Curt Cavin of the Indianapolis Star reported this evening that Danica Patrick has signed a three-year contract extension with Andretti-Green Racing (soon to be simply Andretti Racing). Much speculation has been thrown about the interwebs regarding her departure from open-wheel racing to seek even more fortune in NASCAR. Even we at Openpaddock.net has dabbled in such speculation. Although she may yet run a race or two (or several) with Tony Stewart’s team, she’s now committed to three more full-time seasons in the IndyCar series. Love her or loathe her, this is GOOD news. The Danica Brand brings a lot of attention to the series that it would not get otherwise. Its true that not enough of her fans have tuned into the races, as the 0.3 ratings on Versus-broadcast events have demonstrated, but they do show up to the track and in droves. Best of all, they show up to the track with cash! Danica-branded merchandise dominates the midway at every venue, and is by far the most commonly seen brand worn by the fans.
So ok, yes, I am an unapologetic capitalist through and through, so I see the retaining of the Danica Brand as an enormous IndyCar asset. Is this good for the hardcore racing fan, though? I’d still say yes. Danica has had her best season of her career sitting 5th in championship points with one race to go, showing best in the championship amongst her teammates, and having a career best 3rd-place finish in the Indianapolis 500 Mile Race. She’s likely to show very well again next year by staying with a team with whom she’s apparently very comfortable, and who’s very comfortable and happy with her. Am I implying that she’s going to contend for the series championship next year? No, most likely not. I do expect her to contend for a race win or two, however. This is overall good for the series as it will bring the attention of media that wouldn’t ordinarily give IndyCar the slightest coverage. Best of all, it will be coverage for a driver doing well, as opposed to the pit-road cat-fight at Mid-Ohio that got so much coverage. Let’s hope we can avoid those moments.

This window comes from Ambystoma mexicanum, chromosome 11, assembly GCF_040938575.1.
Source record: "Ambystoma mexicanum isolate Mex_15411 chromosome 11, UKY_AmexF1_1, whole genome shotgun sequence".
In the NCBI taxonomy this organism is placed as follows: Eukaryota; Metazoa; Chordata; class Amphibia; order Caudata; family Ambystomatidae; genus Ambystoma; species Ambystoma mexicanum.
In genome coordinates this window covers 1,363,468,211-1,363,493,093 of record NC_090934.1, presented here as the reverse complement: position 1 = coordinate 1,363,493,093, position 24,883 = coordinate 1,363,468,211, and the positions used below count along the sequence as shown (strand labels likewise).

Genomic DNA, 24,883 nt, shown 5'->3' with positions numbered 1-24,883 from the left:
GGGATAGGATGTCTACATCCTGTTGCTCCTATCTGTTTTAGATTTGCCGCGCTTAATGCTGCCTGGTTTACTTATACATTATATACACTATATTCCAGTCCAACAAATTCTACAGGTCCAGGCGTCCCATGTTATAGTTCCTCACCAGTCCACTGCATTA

Motorola will continue to sponsor Danica either directly or via their various mobile communications outlets such as Boost Mobile. This is also good for the series and for the rest of the drivers. Any time a sponsor agrees to the level of commitment and duration of commitment as Motorola has done with Danica, it helps the negotiations of all drivers with their respective sponsors because is sets some precedence. That’s not to say that every driver will be able to gain the level of loyalty and support that Motorola has shown Danica, but it does make the process easier, and it makes the IndyCar series an easier sell to potential sponsors. Being in the series in which Danica will be competing for the next three years may be just enough to seal the deal with a potential sponsor who’s on the fence, understanding that they’ll be investing in a series that will be bound to get some media coverage one way or another.
In the end, kudos to Ms. Patrick for having the good sense to avoid the trap that NASCAR would be for her. Sure the money is seductive, but as Shaun and I discussed in Podcast 07, such a move would be disastrous for her. Her credibility as a race car driver would have plummeted at the very first sign of struggles in the stock cars. By staying in the IndyCar series, she sets herself up for the best possible chance at earning more race wins, especially the 500.